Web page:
Thanking Gloria Leonard, who encouraged me along the path: 1940-2014

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Feb 06, 2014 Thanking Gloria Leonard, who encouraged me along the path: 1940-2014

I reserve blog entries for those who have passed away to a select number of people. Today, I sing the praises of Gloria Leonard, who left her body three days ago.

Gloria reportedly had a very serious stroke on January 30. On that same day, she posted a brief comment to one of my Facebook entries referencing my blog entry on going to court vibrating highly and with positive energy. As she often did, Gloria encouraged me onwards with her comment.

Gloria had a fascinating story, and I probably only know a fraction of it. She worked in the financial world, for many years as High Society’s publisher, and with 900 phone service in its infancy. She is a past president of the Free Speech Coalition. She was a feminist who believed in robust Constitutional protection for adult entertainment, and made clear her differences with the feminists who advocated otherwise. Gloria acted in several adult films, or more, starting in the days of actual celluloid adult films in the mid-1970’s, before VCR’s and commercial videotapes became widespread home purchases, and long before the Internet burst full force onto the scene. She also had some mainstream screen roles.

Here is the backdrop to how I met and spent time with Gloria Leonard:

One day in 1999, my now former law partner Jay Marks and I were talking at the end of the day how I might start to get clients from the adult entertainment industry, which was in line with my First Amendment zealotry. Jay had great idea: “Why don’t you call Dr. Phil Goode?,” the nickname for Phil Guye, whose local company provided strippers for parties, and who was covered a little over a year earlier in a lengthy Washington City Paper article. Within minutes, I found Phil’s company in the yellow pages (before Google was as reliable as today so as to make the yellow pages obsolete), and he answered on my first call. When I told Phil that I was interested in meeting people in the adult entertainment industry, he suggested I give a call to former adult film actor Bill Margold, then a board member of the Free Speech Coalition, the main trade association for the adult entertainment industry. Claiming that “God created man/William Margold created himself,” Bill told me about a soon upcoming fundraising party for the Free Speech Coalition that he had arranged in Atlantic City. I went, and this fundraising party turned out to be just part of a much larger event, which was the annual and later defunct East Coast Video Show (VIEWER DISCRETION ADVISED, image-wise, before opening the foregoing link, posted by my creatively brilliant brothers Scott Huffines and Tom Warner).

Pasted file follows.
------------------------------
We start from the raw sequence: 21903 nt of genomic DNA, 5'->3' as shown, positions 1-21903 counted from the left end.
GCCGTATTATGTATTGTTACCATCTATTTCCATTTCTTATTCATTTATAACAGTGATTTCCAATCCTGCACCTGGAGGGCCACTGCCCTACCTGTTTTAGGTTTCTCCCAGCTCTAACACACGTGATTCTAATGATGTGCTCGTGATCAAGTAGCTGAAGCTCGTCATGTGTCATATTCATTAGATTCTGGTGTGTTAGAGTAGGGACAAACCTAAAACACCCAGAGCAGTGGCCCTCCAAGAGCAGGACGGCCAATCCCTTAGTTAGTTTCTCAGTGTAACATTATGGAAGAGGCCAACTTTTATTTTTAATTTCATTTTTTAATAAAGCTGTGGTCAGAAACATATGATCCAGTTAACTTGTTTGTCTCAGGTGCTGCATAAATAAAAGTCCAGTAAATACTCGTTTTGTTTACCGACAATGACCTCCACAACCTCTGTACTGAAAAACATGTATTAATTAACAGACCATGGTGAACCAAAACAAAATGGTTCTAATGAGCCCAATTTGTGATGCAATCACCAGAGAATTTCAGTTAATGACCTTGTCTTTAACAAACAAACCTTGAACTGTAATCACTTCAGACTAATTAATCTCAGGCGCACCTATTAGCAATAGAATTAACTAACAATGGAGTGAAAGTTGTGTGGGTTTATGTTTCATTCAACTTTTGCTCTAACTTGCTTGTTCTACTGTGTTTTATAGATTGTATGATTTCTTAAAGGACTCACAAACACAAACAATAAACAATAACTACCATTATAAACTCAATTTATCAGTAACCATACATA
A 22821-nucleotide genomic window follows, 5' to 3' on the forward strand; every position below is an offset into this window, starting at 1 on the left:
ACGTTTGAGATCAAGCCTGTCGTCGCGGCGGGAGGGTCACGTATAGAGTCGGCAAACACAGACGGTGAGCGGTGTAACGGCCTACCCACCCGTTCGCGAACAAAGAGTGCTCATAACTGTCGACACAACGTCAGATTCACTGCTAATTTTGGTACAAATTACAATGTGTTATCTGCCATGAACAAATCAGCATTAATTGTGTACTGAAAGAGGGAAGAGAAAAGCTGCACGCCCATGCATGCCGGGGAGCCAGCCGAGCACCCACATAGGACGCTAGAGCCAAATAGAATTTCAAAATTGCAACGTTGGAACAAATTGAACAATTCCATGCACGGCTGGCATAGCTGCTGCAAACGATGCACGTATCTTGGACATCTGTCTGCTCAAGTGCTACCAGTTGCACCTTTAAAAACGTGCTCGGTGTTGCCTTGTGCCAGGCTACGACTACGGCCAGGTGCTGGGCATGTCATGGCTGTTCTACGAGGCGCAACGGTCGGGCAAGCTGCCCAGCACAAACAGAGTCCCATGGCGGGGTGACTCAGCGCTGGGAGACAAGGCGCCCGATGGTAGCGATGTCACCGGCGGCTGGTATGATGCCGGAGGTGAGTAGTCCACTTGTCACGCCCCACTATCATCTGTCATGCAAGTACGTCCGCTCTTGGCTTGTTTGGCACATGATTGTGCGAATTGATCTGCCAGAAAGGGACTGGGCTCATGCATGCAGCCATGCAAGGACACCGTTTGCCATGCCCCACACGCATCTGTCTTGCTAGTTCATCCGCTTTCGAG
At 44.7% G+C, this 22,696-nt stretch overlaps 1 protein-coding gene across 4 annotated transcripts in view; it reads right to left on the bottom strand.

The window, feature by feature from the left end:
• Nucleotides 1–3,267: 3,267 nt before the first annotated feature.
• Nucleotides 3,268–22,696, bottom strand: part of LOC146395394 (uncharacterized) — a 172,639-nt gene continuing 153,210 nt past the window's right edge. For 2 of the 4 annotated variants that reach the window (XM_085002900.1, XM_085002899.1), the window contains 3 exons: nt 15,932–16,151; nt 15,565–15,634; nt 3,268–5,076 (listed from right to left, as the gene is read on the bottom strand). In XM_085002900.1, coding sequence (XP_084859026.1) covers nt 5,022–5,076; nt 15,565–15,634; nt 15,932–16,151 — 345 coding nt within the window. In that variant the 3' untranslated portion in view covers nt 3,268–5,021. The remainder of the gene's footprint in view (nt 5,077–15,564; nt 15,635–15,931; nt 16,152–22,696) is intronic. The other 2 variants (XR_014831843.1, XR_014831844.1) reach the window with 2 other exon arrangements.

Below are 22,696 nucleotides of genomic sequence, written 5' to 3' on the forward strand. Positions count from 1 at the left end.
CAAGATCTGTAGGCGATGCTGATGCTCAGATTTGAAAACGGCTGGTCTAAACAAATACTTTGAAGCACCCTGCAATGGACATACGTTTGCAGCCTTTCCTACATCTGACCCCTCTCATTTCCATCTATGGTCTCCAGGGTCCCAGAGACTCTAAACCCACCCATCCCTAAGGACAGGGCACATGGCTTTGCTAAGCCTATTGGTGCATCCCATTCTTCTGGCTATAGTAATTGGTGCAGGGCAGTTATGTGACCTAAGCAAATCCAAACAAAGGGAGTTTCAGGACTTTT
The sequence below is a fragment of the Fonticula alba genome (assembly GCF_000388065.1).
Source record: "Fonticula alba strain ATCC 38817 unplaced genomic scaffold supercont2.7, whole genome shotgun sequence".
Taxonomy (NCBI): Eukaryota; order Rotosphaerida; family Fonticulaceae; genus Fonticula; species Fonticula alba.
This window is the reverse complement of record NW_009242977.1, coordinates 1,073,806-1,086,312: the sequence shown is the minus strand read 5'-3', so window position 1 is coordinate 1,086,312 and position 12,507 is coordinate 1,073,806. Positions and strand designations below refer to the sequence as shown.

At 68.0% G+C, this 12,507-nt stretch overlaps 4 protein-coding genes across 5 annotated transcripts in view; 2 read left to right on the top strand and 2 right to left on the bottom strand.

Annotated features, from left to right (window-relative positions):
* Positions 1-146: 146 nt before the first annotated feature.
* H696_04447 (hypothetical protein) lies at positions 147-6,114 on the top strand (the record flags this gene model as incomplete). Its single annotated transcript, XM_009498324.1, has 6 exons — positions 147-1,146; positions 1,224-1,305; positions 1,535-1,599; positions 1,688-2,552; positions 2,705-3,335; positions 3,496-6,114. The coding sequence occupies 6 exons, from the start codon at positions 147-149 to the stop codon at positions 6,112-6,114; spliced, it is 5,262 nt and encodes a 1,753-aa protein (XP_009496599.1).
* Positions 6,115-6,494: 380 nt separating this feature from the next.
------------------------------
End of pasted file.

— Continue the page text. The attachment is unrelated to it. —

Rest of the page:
The rest of the story of my entry into adult entertainment legal representation and ultimate main focus on criminal defense is here.

Two organizations were important to my start and continuation in representing members of the adult entertainment industry, those being the Free Speech Coalition and the First Amendment Lawyers Association. I deeply appreciate that with the FSC, I was given a particularly warm welcome by Gloria, Bill Margold, and FSC board chair Jeff Douglas. With the First Amendment Lawyers Association, I received a particularly warm and encouraging welcome by such people as David Wasserman, Jeff Douglas (the same one with the FSC), Reed Lee, and Larry Walters.

Soon after attending the 1999 East Coast Video Show, I met Gloria Leonard after she spoke on a panel at the National Press Club in Washington, D.C. about First Amendment protection for adult entertainment. She was at the time the president of the Free Speech Coalition.

I next met up with Gloria in 2000, when we spoke in Washington, D.C., on separate panels of the so-called Thornburgh Committee, which committee was exploring ways to limit children’s access to online adult entertainment. Gloria and I, among others, of course were advocating for robust free speech online.

After Gloria’s morning panel appearance, we went to lunch together at the now-former top Galileo Italian restaurant, taking a scenic detour en route through Hains Point, which at that point had the great Awakening sculpture, which now looks much less magnificent ever after its transfer to the very commercial National Harbor. Without question, I was very delighted to get together for lunch with this woman who had such a fascinating story. I soon learned that even without such a colorful story, she was a wonderful and very interesting woman.

I saw Gloria again in 2001 at the annual Adult Video News awards ceremony in Las Vegas, and for the last time later that year at the Free Speech Coalition’s annual awards event in Los Angeles. At some point she moved to Hawaii. Around a year ago, I received a Facebook message from Gloria, after many years having lost contact, and we then re-established contact from there. She invited me to visit her in Hawaii when in that neck of the globe.

I have never seen any of Gloria’s films. To me, she was always much more than her films, but never shied away from them, either.

I first learned yesterday about Gloria’s stroke and passing through a Facebook posting of another First Amendment Lawyers Association member, whose pre-lawyer resume includes being a cameraperson for adult films. His Facebook posting linked to a Daily News obituary. I thought that certainly her obituary merited New York Times coverage — not only because she grew up in New York City and lived there for many years of her adulthood — and she received it later in the day yesterday.

Gloria always welcomed me, and always encouraged and cheered me on. I have wonderful memories about Gloria.

Deeply thanking and bowing to Gloria Leonard.

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